On the graphics front, the new iPad Pros’ Geekbench 4 Compute benchmark is around 42,200, a nearly 40 percent jump from the prior 10.5-inch model’s roughly 30,300, and 2.7 times better than the original 12.9-inch iPad Pro. Apple claims that these iPads are able to go toe-to-toe with Microsoft’s Xbox One S console in graphics power. Unfortunately, there isn’t much software to back up that claim, and almost every game you can think of is currently running with black bars awaiting an iPad Pro screen compatibility update.

The new iPad Pros’ camera performance is generally comparable to the iPhone XR’s. In addition to adopting Smart HDR from the new iPhones, Apple has noticeably increased the size of the new iPads’ rear lenses, switching from a smaller 6-element design to a larger 5-element design that produces wider and better contrast photos. Even though the iPad Pros remain at a quick f/1.8 lens speed with 12-megapixel output, they capture wider rear images than before, and with more detail in dark and light areas — just like the new iPhones.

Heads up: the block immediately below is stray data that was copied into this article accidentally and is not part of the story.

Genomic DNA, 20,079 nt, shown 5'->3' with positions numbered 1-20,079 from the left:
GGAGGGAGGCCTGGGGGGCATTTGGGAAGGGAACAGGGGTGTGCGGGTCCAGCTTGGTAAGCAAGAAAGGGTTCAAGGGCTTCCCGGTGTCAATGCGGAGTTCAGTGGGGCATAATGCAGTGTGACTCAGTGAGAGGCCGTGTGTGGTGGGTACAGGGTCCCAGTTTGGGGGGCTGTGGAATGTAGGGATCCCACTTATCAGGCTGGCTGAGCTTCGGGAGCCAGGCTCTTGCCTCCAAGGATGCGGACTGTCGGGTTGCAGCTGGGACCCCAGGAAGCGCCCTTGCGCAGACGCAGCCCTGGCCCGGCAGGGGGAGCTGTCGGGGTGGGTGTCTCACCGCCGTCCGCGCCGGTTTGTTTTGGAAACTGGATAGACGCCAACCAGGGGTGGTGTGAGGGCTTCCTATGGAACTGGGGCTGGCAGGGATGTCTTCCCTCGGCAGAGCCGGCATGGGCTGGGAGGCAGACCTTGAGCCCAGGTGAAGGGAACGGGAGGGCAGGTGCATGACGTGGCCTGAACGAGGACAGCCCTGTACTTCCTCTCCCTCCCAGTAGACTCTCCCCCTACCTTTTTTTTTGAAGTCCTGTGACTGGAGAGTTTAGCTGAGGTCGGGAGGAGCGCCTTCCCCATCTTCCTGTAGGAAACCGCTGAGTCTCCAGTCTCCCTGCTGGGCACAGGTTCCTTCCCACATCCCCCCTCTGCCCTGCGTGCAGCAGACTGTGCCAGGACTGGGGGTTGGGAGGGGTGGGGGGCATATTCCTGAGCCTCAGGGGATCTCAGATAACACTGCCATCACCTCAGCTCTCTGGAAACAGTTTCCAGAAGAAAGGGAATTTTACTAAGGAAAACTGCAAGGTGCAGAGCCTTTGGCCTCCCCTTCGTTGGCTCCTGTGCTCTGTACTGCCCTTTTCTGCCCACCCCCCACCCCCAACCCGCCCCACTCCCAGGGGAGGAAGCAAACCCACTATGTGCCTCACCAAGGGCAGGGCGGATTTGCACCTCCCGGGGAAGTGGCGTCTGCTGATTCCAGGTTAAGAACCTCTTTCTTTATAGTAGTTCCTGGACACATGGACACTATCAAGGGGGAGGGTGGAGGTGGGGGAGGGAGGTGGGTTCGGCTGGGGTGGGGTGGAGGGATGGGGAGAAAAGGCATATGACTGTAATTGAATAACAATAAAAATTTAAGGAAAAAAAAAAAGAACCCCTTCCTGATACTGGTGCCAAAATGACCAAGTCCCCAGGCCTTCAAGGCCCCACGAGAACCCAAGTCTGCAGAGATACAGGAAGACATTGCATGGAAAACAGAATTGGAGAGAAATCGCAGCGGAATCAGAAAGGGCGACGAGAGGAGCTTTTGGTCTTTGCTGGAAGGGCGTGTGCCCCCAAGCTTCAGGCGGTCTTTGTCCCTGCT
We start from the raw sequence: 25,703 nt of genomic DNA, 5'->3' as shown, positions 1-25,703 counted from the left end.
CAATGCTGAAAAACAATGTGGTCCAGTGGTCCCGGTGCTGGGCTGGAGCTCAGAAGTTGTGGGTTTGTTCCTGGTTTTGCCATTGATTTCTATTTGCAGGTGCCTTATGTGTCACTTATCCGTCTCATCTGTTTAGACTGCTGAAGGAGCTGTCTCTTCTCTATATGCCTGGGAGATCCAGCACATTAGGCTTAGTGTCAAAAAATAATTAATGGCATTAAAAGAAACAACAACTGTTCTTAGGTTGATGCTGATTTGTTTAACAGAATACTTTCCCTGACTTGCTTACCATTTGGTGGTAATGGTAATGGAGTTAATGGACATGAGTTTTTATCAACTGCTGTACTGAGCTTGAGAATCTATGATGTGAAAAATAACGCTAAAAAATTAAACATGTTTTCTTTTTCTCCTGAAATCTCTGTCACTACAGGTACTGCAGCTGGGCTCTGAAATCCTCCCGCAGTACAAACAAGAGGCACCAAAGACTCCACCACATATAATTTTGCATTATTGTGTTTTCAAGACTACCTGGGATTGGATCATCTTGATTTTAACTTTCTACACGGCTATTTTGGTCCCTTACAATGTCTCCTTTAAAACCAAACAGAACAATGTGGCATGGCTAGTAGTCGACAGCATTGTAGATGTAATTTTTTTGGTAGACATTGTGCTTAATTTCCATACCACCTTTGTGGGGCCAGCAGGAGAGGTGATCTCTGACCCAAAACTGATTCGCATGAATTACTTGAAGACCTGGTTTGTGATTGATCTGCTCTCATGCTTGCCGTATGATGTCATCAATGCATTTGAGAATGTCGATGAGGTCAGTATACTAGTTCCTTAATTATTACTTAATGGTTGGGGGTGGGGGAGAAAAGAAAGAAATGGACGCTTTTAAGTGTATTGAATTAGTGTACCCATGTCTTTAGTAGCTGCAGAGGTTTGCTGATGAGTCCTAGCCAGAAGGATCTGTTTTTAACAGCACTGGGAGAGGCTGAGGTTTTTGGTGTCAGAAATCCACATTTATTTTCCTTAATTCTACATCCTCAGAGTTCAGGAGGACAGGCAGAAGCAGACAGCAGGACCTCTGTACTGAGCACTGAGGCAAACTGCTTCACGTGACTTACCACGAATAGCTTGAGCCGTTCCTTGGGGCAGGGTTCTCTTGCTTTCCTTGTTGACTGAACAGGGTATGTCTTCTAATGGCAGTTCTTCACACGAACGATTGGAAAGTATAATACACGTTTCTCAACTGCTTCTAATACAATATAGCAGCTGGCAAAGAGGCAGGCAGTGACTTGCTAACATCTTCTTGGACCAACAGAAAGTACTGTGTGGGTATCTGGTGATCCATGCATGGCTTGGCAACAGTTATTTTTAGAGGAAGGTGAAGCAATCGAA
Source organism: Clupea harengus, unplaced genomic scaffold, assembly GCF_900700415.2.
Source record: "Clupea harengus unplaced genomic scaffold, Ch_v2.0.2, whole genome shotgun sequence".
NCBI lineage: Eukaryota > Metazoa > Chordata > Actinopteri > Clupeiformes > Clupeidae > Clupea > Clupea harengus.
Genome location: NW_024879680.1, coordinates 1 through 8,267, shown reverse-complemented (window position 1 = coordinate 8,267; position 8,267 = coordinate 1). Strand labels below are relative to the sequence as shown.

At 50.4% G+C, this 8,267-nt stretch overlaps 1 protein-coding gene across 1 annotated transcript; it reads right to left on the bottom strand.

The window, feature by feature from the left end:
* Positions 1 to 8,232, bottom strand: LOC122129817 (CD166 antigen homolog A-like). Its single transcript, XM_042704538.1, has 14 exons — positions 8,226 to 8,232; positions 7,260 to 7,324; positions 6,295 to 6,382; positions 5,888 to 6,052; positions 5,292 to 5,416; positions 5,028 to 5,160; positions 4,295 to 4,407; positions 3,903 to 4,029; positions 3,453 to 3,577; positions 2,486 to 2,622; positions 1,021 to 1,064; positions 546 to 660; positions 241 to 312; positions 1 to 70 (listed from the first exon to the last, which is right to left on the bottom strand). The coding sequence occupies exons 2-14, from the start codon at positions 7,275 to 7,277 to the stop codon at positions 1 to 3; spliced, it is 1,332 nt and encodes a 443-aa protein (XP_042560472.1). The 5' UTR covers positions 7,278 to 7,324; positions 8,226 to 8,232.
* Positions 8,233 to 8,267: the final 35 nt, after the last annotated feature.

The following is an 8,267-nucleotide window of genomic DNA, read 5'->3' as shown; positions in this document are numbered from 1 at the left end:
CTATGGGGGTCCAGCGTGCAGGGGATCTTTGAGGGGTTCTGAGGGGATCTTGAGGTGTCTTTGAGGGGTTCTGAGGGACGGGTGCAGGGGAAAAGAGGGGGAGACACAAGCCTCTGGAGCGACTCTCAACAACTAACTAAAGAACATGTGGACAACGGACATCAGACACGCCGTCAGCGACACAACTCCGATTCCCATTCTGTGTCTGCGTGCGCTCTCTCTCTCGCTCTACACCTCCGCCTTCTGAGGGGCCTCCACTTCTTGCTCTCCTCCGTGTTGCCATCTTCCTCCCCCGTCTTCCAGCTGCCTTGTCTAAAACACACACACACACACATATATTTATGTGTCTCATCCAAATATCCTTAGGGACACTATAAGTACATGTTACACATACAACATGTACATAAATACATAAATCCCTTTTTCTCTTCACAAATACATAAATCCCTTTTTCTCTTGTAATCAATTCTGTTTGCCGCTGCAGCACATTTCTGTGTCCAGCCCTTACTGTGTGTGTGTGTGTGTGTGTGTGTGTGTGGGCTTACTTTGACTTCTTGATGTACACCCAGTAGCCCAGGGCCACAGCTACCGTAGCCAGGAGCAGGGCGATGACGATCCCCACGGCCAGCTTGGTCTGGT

The new iPad Pro’s front FaceTime camera preserves the same f/2.2 speed and 7-megapixel resolution as the prior model, but thanks to the Smart HDR feature again delivers considerably better contrast. Selfies no longer look as washed out as they did, and due to a recent fix for the image-smoothing “Beautygate” bug, there’s no apparent detail lost, either.

Like the cameras, speaker performance has been improved at least a little over the last iPad Pros. While the volume level hasn’t changed much, Apple is now using treble-bass speaker pairs within each of the iPad’s four speaker housings, a change that enables the new models to produce more detailed sound than before.